“Crossfader King wears a couple of hats… we’re a DJ agency, but not in the sense that we represent multiple individuals. We don’t manage their careers. We just have opportunities and we extend them to people that we trust and care about,” said Matt.
While Emilio and Matt may be the only “signed” DJ’s under the Crossfader King record label, the duo sets itself apart because of their unique focus on promoting the talents of the collective DJ family; they work to make sure their fellow DJ comrades have opportunities to share their music and make a living by regularly contracting them to gigs throughout the city of Chicago.
Matt’s start as a DJ happened sort of “by accident,” as he tells it. “I moved into an apartment after college with a friend that had one turntable and it was kind of my first experience actually touching records and being able to scratch and get my feet wet,” he said. “So I eventually bought a mixer and taught myself to DJ in that apartment.”
Matt and Emilio came together in 2005 when Emilio saw Matt playing a gig at Tuman’s Tap (2159 W. Chicago Ave.), a spot where Matt had become a regular and also the place that he credits for giving him his start as a DJ.
“[Emilio] popped in one night. He used to DJ at the other bar, Max on Division and Wood and he came in and basically said, ‘Hey, you’re good, but there are a couple things that if you worked on, you’d be a really good DJ.’ So the story of our whole relationship is him challenging me to be better at what I do,” said Matt.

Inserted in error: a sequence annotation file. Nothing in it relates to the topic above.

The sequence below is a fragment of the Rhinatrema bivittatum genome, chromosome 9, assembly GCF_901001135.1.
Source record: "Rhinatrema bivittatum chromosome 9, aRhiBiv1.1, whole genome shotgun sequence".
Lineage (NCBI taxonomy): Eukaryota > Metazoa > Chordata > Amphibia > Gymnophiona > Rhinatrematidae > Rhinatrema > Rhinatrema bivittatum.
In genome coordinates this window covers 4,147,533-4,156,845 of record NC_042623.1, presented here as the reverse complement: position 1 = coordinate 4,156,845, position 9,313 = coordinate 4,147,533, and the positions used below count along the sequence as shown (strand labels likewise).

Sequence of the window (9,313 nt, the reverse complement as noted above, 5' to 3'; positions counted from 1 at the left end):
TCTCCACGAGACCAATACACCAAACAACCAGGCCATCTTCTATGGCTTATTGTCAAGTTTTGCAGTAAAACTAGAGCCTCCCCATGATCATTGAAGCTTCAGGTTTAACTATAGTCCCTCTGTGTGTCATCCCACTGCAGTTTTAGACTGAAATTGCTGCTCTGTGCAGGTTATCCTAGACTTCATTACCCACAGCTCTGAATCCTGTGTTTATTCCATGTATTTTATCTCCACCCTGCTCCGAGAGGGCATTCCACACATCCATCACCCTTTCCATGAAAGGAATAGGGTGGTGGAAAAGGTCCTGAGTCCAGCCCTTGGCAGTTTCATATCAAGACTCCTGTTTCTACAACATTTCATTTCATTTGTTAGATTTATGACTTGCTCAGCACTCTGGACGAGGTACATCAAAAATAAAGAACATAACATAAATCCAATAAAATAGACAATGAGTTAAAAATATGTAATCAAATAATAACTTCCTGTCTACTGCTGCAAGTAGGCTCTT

But a few years after Matt and Emilio met, Emilio would face a heaping challenge himself when he was diagnosed with cancer. “It took [Emilio] quite some time to beat that back, but CK kind of stemmed from him not giving up and not being able to take the opportunities that were being offered to him as a DJ at the time. So he started extending them to a close-knit group of guys he trusted and I was one of those people,” Matt said.
Crossfader King officially became a business – and partnership between Matt and Emilio – in 2008. The members of Crossfader King have expanded since the birth of the company and in addition to Emilio and Matt, the team also includes Business Manager and DJ Dan Wagner (DJ Shield Your Eyes), Ben Stepnowski (DJ Step) and “The Princess” Joanie Faletto, who handles CRM and social media.
A native of Hartford, Connecticut, Ben – the “Young Gun” of the group, as they playfully refer to him – joined Crossfader King four years ago as a freshman at DePaul University.
“When I came here, I didn’t really know what I wanted to do with myself, but I liked being [in Chicago]. I liked the city,” said Ben. “I was a freshman and I would go to venues and check out parties and listen to House and Dance music, because – up until maybe a year ago – it didn’t really exist yet in the suburbs of Hartford. So I never really heard most of it before.”
Ben’s future became clear one night when he ventured out to a dance party at Lincoln Hall (2424 N. Lincoln Ave.) on a Wednesday night. “A lot of DJs that were playing there were big names in the city and that’s the first time that I saw someone DJing and that happened to be Matt Roan,” Ben said.